The controversy surrounding the concept of Somizi’s popular show, Dinner at Somizi’s has not yet been resolved but it has stressed the importance of protecting ideas. When you have a big, bright idea, who exactly can you depend to keep your confidence? In the Somizi case, Hastings Moeng has shared a series of emails he had written to Somizi and his associate Themba Zuma which sound a lot similar to the show currently being aired. by Ling Shepherd
Now Somizi has vehemently denied any wrongdoing and Multichoice is investigating the matter. In the meanwhile, how do you prevent anything similar from happening to you and your big ideas?
In South Africa we have four types of Intellectual Property (IP) Protection, patent, design, trademark and copyright protection.
A patent provides the inventor with the right to use and commercialise their invention. It must not exist anywhere else in the world. It must be completely original, and only disclosed to a third-party where a prototype needs to be made. Patent protection can last up to 20 years, keeping competition at bay and helps increase the value of your business. The Kreepy Krauly, swimming pool vacuum cleaner and the Dolosse large, unusually shaped concrete blocks weighing up to 20 tons designed to break up wave action and protect harbour walls; are examples of South African patents.
The CIPC (Companies and Intellectual Property Commission ) maps out applying for a patent in 5 steps. Register as a customer, Pay applicable fee, Conduct a search (so your invention does not fall in the categories excluded from patent protection), Apply for your Patent, then await Patent Registration. This process takes about 6 months until final registration.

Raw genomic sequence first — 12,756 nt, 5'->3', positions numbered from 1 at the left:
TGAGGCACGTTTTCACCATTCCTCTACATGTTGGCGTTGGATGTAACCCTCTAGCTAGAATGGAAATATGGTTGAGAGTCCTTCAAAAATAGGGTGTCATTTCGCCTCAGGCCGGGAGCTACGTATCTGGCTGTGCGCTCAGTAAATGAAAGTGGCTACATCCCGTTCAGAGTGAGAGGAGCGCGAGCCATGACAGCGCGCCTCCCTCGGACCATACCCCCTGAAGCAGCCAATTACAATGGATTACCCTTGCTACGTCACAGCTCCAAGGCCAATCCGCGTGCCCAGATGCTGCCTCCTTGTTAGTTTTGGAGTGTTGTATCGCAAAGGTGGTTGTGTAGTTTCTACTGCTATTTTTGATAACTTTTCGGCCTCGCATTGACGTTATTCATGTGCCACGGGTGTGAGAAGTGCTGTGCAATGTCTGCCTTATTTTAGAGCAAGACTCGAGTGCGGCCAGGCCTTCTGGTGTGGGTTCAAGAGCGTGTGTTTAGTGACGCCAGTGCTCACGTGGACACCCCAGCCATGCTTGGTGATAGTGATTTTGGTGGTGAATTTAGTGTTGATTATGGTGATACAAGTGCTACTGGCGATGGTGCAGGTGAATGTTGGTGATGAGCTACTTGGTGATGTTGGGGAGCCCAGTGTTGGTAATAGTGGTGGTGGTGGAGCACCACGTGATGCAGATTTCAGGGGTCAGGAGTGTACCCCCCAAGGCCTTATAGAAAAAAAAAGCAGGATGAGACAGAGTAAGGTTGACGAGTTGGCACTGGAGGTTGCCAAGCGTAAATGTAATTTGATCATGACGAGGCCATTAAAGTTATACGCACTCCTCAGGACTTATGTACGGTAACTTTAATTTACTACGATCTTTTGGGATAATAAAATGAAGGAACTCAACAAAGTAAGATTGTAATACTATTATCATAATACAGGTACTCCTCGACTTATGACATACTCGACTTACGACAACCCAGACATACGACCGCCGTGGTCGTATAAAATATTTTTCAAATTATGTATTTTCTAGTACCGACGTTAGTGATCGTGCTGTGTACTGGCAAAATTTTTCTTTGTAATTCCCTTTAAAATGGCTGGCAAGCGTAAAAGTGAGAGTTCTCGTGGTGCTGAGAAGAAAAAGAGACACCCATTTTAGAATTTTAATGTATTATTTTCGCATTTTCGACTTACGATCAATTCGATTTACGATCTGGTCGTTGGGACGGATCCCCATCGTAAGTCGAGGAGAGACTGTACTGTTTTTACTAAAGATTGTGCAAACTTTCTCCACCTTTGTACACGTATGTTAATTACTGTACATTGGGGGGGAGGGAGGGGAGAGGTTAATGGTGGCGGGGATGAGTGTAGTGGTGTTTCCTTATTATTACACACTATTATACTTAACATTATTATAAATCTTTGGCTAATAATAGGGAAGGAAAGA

Design protection falls under two categories in South Africa – aesthetic design and functional design. Aesthetic designs need to be new and original. Functional designs need to be new and not commonplace. For example Carrol Boyes signature homeware in their signature pewter is an aesthetic design. Functional designs are those designs that have a function but the look is unique. A good example of this would be David Krynauw’s light designs. He didn’t invent lighting, but his designs are unique in that he makes haywire lighting; light that can be configured to fit any space. This protection can range between 10-15 years.
The only important question to answer here is if your mark is distinct? Protecting your trade mark will protect you from third parties using similar trademarks. They may sell the same products/services but will have to do so under a different trade mark.
Copyright protects your original works of authorship, this includes music, artistic and literary creations. This is so important for artists and creatives. Copyright protects your expression of ideas on a page. No registration is required for protection. Automatically your work is protected however there are requirements to be met. The idea should exist in your name. Put your name on the document, date it, and sign it. Insist on and conclude an agreement where your idea is going to be used. To safeguard email, the parties you met with about the said meeting, detailing what was discussed and asking for acknowledgement of receipt of email. Copyright does have exceptions, and does not exist for an underlying concept. For example, an idea for an app that tracks the weather is not unique. However, the logo, layout and imagery will be unique to your idea. All this protection is not enough, fair competition exists and is important in any developing economy.
The Copyright Amendment Bill of 2020 is yet to be signed into law. The Bill aims to empower authors, creatives, artists and other professionals in the publishing industry but it has received fierce criticism from some in the industry. It’s back in parliament right now for further deliberations.
So, our verdict
Instinct is always best, if you know your idea is good and potentially lucrative, get a lawyer. Write it down. Patent it, protect it and yourself. Use your Gmail or any email you have access to and email your ideas back and forth to yourself. Follow up any meeting with an email, create a paper trail. Most importantly follow up constantly. The law around IP is still being developed in terms of protection, so for now protect your ideas or keep silent till you can develop it.